The 1988 Olympics in Calgary was a defining moment in my life.
I was in Grade 3 at Varsity Acres Elementary School where my dad was the physical education teacher. I was too young to remember the announcement and vaguely aware of the previous Games in Los Angeles, but in the year leading up to the Calgary Games, I was fortunate to receive a sort of “sport awakening.”
We were an active family, spurred on by dad’s love of the outdoors and his belief that activity and physical literacy were as important as other forms of education. Being fit and healthy also helped us focus in school, and sports taught us how to work in groups, commit to a team and set goals.
Growing up, my brother Robin (an Olympian who went on to guide me to my first 10 Paralympic medals and is now the coach of our pra-nordic team) and I didn't have a TV.
Well, we had one but it didn't work. My folks kept it, all broken in its oak cabinet, as a centrepiece to the living room where it displayed dust-collectors and taunted my brother and I with its promise of cartoon entertainment. My brother and I would spend our free time outdoors playing many sports and sharing our parents' love of activity.
Then "we" got the Games, and dad, the sports fan he is, decided to get the TV fixed - just so we could watch all the events. Now, as a seven-year-old kid, such a momentous development suddenly made me aware of the mounting excitement and sense of occasion the Olympics promised. I may not have known what it was all about, but if it was important enough to fix the TV...
The Calgary Olympics ended up being an inspiration to me and provided a wealth of educational opportunities. Our class wrote about our favourite sports in language arts, studying the different nations in social studies, running our own torch relay in the schoolyard and, not to mention, polishing our singing pipes with O Canada.
Robin, then an up-and-coming cross-country racer, was involved in the Nordic events as a volunteer forerunner for the races. The job was to pre-ski the race course to ensure it was ready for competition. I can only imagine the excitement the kids would have felt to be included as a part of the Olympic experience, and to watch their heroes compete for the first time live and in person. I'm sure it was a spark that lit the fires of Robin's own ski career which saw him compete at the Olympics 10 years later in Nagano.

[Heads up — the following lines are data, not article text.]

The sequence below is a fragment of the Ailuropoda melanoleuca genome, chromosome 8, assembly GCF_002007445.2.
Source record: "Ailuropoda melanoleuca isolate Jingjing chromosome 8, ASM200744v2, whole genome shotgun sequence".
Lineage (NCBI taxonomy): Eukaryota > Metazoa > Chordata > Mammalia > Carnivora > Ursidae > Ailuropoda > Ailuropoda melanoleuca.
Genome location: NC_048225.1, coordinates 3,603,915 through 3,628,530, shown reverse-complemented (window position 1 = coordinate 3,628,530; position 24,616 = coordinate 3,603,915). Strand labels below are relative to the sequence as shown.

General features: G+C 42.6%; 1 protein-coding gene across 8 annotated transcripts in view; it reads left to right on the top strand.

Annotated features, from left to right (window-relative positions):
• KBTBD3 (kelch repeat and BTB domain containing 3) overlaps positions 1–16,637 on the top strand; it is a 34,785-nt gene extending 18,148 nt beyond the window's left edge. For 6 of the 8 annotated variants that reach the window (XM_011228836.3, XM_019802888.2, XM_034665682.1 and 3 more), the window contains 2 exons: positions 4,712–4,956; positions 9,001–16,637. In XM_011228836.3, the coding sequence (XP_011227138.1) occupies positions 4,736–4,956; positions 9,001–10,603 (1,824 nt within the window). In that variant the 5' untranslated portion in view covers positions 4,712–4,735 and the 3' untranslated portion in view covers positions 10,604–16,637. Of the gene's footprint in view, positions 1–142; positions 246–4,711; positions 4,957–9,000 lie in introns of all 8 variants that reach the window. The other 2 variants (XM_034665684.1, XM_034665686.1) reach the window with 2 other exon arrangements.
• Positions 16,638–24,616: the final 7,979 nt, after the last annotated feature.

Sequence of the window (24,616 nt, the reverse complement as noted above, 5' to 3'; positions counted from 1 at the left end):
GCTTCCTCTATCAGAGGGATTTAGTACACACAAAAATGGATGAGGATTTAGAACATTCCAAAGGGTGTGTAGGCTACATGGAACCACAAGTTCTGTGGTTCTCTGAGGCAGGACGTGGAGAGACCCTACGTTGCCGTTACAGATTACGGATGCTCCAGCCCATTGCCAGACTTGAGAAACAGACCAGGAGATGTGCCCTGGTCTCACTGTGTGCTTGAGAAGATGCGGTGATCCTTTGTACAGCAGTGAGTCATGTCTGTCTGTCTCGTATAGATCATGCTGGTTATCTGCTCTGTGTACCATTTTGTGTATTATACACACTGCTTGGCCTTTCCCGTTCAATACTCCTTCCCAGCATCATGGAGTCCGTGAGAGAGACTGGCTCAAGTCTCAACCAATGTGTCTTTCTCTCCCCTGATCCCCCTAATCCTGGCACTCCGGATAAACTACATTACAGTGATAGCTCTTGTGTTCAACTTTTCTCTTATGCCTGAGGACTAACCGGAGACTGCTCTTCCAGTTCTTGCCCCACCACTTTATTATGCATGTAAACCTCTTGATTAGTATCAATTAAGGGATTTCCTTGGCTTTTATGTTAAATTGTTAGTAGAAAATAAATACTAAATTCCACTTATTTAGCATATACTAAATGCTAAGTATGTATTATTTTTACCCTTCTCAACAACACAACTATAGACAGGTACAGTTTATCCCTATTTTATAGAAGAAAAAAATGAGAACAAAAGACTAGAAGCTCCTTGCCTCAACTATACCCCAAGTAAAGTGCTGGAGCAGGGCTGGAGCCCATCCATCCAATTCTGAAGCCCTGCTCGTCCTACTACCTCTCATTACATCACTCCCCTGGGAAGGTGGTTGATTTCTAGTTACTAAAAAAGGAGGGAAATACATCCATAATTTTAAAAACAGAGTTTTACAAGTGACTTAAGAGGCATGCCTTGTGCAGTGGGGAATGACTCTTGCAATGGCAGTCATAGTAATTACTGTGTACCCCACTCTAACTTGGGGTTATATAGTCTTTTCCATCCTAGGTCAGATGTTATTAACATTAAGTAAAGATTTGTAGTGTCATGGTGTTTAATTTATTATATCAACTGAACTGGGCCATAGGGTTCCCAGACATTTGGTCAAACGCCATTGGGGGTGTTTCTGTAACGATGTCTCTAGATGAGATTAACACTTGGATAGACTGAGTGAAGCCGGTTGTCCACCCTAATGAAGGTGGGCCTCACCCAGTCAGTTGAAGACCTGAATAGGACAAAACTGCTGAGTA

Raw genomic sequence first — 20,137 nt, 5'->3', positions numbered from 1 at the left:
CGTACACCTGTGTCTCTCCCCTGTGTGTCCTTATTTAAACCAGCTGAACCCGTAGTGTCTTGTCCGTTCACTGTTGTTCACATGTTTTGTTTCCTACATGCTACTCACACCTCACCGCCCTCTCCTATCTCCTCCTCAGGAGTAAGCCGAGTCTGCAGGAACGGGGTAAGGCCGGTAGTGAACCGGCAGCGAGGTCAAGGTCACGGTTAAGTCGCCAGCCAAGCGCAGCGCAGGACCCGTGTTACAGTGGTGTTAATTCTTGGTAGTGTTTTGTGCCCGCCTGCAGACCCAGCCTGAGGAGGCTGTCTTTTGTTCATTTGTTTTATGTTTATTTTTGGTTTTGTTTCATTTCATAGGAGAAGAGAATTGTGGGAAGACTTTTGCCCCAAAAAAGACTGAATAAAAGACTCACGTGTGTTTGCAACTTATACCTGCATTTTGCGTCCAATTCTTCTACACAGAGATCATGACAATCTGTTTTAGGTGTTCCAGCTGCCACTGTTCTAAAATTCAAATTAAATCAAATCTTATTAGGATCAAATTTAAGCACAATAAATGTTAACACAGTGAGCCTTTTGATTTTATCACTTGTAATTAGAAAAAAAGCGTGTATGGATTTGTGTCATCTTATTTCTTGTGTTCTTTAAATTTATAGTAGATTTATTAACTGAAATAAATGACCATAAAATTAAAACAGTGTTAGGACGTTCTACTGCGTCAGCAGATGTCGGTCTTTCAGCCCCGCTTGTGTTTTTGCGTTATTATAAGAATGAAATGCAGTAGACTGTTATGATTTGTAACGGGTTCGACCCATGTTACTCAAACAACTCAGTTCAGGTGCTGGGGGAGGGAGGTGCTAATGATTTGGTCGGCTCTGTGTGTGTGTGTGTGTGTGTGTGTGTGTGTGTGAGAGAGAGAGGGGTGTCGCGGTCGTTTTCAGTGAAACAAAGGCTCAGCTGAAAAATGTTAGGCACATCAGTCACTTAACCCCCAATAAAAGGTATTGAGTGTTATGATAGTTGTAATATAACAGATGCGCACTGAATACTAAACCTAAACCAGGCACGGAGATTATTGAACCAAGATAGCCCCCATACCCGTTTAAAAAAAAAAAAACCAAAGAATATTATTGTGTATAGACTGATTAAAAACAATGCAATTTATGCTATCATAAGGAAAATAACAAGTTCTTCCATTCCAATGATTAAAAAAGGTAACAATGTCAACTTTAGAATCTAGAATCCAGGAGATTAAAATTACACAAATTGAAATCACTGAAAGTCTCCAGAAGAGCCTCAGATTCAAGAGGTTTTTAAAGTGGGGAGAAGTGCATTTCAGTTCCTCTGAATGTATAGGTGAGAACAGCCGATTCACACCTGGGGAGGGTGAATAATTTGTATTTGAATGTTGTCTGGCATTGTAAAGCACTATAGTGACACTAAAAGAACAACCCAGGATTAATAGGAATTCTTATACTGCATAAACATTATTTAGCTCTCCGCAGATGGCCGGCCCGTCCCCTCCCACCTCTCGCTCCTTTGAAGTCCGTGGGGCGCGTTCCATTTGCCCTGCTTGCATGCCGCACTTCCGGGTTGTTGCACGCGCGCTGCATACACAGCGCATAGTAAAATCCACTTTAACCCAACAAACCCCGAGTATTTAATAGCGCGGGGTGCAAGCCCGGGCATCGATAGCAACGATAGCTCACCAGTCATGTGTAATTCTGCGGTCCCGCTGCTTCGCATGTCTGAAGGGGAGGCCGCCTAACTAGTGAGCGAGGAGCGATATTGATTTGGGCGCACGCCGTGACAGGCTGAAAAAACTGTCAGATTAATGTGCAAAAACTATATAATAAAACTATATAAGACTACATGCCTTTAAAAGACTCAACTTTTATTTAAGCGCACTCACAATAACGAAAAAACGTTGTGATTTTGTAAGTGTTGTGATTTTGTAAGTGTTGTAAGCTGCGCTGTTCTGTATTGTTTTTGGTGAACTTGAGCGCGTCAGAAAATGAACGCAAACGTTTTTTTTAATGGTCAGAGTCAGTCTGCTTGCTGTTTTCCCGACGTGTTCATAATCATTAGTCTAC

From both an entertainment and activity perspective, the Calgary Games left a legacy that provided my family with many recreational possibilities. From skating at the Olympic Oval to attending Calgary Flames hockey games at the Saddledome, from school downhill ski lessons at Canada Olympic Park to watching multiple international competitions at the venues, I had the opportunity to become inspired, to learn new skills, and finally to pursue my own dream of a career in sport.
The construction of the Canmore Nordic Centre gave the skiers of my generation a world-class venue. I moved to Canmore, Alta., in 2000 to further my career. Robin had been there since 1991, paving the way for me to follow. Along with dozens of athletes and hundreds of other cyclists, runners, hikers and skiers, I use the Nordic Centre on a daily basis. It's my second home.
There have been knock-on effects of the journey that Robin and I have been on since '88 as well. Through his transition into coaching, Robin has tirelessly worked to give young athletes the inspiration and guidance to become fit, healthy individuals and great skiers. His son is developing into a great young skier himself, and he takes advantage of our legacy facilities that we often take for granted. It seems like they've always been there, but in reality, without the '88 Olympics, they may never have existed.
As an athlete with a disability, I sometimes ponder the notion of normalcy. What we consider to be normal are the things we see every day. I’ve noticed how attitudes shift in very tangible, palpable ways towards people with disabilities as more folks gain exposure to Paralympic sport. Through this exposure, a disability begins to seem "normal," to the point we stop seeing it as different altogether. Through my Paralympic career, I have seen an increase in awareness around important social considerations such as accessibility concerns and a passionate dialogue regarding overall inclusion. I have seen the power of sport facilitate this shift and I am proud of the role sport plays in these matters.
I'm nearing the end of my career. When I think of the future, my hope is that my younger teammates and future generations of kids will have even more opportunities to learn the benefits of fitness and activity, but also to grow up without preconceived barriers to their success and happiness. As far as I'm concerned, a barrier only becomes one if we, ourselves, allow it.
I am overwhelmed with the role the ’88 Games played in my life. I will never forget it, nor will I ever take it for granted. It helped shape who I am and where my life has taken me. For that, I consider myself eternally fortunate.
(Large photos by the Canadian Paralympic Committee)